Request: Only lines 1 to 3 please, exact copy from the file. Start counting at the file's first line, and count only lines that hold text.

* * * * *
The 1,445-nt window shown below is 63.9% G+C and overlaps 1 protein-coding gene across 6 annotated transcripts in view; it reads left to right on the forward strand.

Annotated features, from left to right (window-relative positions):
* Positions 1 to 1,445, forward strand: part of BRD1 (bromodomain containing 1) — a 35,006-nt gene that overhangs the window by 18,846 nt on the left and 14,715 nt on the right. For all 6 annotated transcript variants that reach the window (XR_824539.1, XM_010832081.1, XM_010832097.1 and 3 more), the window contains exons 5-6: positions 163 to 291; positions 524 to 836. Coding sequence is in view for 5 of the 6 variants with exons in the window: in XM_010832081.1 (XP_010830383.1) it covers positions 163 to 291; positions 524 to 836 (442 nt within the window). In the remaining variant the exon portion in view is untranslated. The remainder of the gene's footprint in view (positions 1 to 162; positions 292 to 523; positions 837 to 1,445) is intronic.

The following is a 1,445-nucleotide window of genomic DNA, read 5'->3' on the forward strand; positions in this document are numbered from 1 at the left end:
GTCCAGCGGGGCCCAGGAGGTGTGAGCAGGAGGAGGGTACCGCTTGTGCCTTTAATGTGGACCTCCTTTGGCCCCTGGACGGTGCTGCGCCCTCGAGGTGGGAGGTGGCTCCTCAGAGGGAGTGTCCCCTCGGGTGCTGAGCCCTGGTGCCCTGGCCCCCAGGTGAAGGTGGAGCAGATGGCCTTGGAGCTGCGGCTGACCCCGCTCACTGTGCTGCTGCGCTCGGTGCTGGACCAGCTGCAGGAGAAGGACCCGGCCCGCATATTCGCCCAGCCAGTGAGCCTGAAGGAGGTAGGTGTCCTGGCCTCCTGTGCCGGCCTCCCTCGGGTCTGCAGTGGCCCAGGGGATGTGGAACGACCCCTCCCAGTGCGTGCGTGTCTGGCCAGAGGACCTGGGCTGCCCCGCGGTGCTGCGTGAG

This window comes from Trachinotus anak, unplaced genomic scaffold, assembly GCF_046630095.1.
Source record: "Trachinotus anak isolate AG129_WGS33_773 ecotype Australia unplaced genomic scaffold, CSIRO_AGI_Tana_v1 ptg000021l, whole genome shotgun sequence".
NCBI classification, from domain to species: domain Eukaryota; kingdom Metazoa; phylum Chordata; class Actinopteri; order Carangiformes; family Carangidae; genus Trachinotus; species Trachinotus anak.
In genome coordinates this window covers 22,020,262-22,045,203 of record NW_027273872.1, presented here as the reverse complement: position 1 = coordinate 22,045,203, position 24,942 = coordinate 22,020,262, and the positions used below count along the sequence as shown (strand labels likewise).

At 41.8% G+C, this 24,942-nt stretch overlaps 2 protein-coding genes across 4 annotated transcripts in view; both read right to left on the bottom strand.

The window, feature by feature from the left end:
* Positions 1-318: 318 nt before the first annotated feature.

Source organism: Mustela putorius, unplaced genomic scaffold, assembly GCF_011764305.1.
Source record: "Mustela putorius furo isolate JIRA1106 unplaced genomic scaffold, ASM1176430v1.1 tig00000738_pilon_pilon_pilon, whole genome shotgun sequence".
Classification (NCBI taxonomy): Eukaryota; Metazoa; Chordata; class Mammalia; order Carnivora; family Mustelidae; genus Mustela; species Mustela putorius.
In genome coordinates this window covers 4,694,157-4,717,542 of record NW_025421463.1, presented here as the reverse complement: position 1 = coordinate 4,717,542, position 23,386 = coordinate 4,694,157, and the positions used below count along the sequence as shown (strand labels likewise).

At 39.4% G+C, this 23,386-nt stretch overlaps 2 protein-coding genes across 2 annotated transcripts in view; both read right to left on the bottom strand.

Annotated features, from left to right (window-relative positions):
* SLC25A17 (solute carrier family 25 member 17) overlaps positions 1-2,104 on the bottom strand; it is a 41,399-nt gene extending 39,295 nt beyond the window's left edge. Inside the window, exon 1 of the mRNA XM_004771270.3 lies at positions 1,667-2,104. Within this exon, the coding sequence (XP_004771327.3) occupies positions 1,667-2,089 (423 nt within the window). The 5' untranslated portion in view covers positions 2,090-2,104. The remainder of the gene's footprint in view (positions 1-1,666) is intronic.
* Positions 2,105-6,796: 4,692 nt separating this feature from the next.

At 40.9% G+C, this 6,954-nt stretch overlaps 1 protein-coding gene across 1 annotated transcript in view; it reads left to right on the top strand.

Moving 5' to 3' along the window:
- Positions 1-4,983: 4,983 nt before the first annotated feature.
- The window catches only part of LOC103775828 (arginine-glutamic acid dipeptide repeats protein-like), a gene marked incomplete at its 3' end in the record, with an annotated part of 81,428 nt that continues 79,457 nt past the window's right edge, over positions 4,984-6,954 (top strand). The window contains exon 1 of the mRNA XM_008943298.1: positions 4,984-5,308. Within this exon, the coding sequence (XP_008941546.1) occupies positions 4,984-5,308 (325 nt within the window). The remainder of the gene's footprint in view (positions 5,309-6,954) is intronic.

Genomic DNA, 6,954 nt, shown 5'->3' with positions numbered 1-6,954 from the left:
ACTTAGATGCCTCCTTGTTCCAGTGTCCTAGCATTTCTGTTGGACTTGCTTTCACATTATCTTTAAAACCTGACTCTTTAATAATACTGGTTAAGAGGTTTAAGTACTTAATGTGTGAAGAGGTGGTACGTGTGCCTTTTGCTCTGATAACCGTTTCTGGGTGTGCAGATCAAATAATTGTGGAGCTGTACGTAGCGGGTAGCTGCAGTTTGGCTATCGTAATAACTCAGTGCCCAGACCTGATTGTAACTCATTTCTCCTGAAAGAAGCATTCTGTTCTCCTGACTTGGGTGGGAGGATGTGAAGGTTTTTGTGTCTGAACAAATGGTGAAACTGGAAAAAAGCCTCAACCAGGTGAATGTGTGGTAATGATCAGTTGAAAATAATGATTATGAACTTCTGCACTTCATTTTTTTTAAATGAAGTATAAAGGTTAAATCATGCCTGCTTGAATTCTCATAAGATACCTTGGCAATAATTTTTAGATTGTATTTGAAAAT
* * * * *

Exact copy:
The 1,445-nt window shown below is 63.9% G+C and overlaps 1 protein-coding gene across 6 annotated transcripts in view; it reads left to right on the forward strand.

Annotated features, from left to right (window-relative positions):
* Positions 1 to 1,445, forward strand: part of BRD1 (bromodomain containing 1) — a 35,006-nt gene that overhangs the window by 18,846 nt on the left and 14,715 nt on the right. For all 6 annotated transcript variants that reach the window (XR_824539.1, XM_010832081.1, XM_010832097.1 and 3 more), the window contains exons 5-6: positions 163 to 291; positions 524 to 836. Coding sequence is in view for 5 of the 6 variants with exons in the window: in XM_010832081.1 (XP_010830383.1) it covers positions 163 to 291; positions 524 to 836 (442 nt within the window). In the remaining variant the exon portion in view is untranslated. The remainder of the gene's footprint in view (positions 1 to 162; positions 292 to 523; positions 837 to 1,445) is intronic.